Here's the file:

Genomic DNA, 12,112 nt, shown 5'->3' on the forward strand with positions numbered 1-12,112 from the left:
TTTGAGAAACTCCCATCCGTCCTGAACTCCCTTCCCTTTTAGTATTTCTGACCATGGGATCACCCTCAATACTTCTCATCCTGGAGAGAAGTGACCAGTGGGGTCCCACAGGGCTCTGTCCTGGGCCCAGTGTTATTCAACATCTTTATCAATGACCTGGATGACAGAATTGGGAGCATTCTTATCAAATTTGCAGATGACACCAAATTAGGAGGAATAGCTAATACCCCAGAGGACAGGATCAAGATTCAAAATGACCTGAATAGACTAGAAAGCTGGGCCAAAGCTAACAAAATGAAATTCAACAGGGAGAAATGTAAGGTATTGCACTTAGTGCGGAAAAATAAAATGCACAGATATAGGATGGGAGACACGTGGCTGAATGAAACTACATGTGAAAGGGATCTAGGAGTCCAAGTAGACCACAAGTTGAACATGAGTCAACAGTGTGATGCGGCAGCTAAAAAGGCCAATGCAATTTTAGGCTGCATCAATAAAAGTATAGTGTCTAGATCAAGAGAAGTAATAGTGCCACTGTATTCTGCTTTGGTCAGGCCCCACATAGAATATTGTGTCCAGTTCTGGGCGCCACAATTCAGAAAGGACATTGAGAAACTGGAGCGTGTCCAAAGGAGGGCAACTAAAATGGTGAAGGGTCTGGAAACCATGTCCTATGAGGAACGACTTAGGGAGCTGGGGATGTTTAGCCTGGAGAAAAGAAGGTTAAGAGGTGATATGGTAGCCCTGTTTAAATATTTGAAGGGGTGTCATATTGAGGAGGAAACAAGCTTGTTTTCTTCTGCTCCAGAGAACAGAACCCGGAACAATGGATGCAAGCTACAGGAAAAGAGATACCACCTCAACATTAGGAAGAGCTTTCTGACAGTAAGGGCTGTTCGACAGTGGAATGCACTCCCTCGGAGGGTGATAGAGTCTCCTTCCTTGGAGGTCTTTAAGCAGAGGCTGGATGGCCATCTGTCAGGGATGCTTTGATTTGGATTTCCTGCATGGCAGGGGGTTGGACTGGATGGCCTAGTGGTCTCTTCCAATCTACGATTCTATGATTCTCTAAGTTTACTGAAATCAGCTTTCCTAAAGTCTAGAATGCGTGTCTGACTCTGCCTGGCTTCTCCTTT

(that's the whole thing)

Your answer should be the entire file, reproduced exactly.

Genomic DNA, 12,112 nt, shown 5'->3' on the forward strand with positions numbered 1-12,112 from the left:
TTTGAGAAACTCCCATCCGTCCTGAACTCCCTTCCCTTTTAGTATTTCTGACCATGGGATCACCCTCAATACTTCTCATCCTGGAGAGAAGTGACCAGTGGGGTCCCACAGGGCTCTGTCCTGGGCCCAGTGTTATTCAACATCTTTATCAATGACCTGGATGACAGAATTGGGAGCATTCTTATCAAATTTGCAGATGACACCAAATTAGGAGGAATAGCTAATACCCCAGAGGACAGGATCAAGATTCAAAATGACCTGAATAGACTAGAAAGCTGGGCCAAAGCTAACAAAATGAAATTCAACAGGGAGAAATGTAAGGTATTGCACTTAGTGCGGAAAAATAAAATGCACAGATATAGGATGGGAGACACGTGGCTGAATGAAACTACATGTGAAAGGGATCTAGGAGTCCAAGTAGACCACAAGTTGAACATGAGTCAACAGTGTGATGCGGCAGCTAAAAAGGCCAATGCAATTTTAGGCTGCATCAATAAAAGTATAGTGTCTAGATCAAGAGAAGTAATAGTGCCACTGTATTCTGCTTTGGTCAGGCCCCACATAGAATATTGTGTCCAGTTCTGGGCGCCACAATTCAGAAAGGACATTGAGAAACTGGAGCGTGTCCAAAGGAGGGCAACTAAAATGGTGAAGGGTCTGGAAACCATGTCCTATGAGGAACGACTTAGGGAGCTGGGGATGTTTAGCCTGGAGAAAAGAAGGTTAAGAGGTGATATGGTAGCCCTGTTTAAATATTTGAAGGGGTGTCATATTGAGGAGGAAACAAGCTTGTTTTCTTCTGCTCCAGAGAACAGAACCCGGAACAATGGATGCAAGCTACAGGAAAAGAGATACCACCTCAACATTAGGAAGAGCTTTCTGACAGTAAGGGCTGTTCGACAGTGGAATGCACTCCCTCGGAGGGTGATAGAGTCTCCTTCCTTGGAGGTCTTTAAGCAGAGGCTGGATGGCCATCTGTCAGGGATGCTTTGATTTGGATTTCCTGCATGGCAGGGGGTTGGACTGGATGGCCTAGTGGTCTCTTCCAATCTACGATTCTATGATTCTCTAAGTTTACTGAAATCAGCTTTCCTAAAGTCTAGAATGCGTGTCTGACTCTGCCTGGCTTCTCCTTT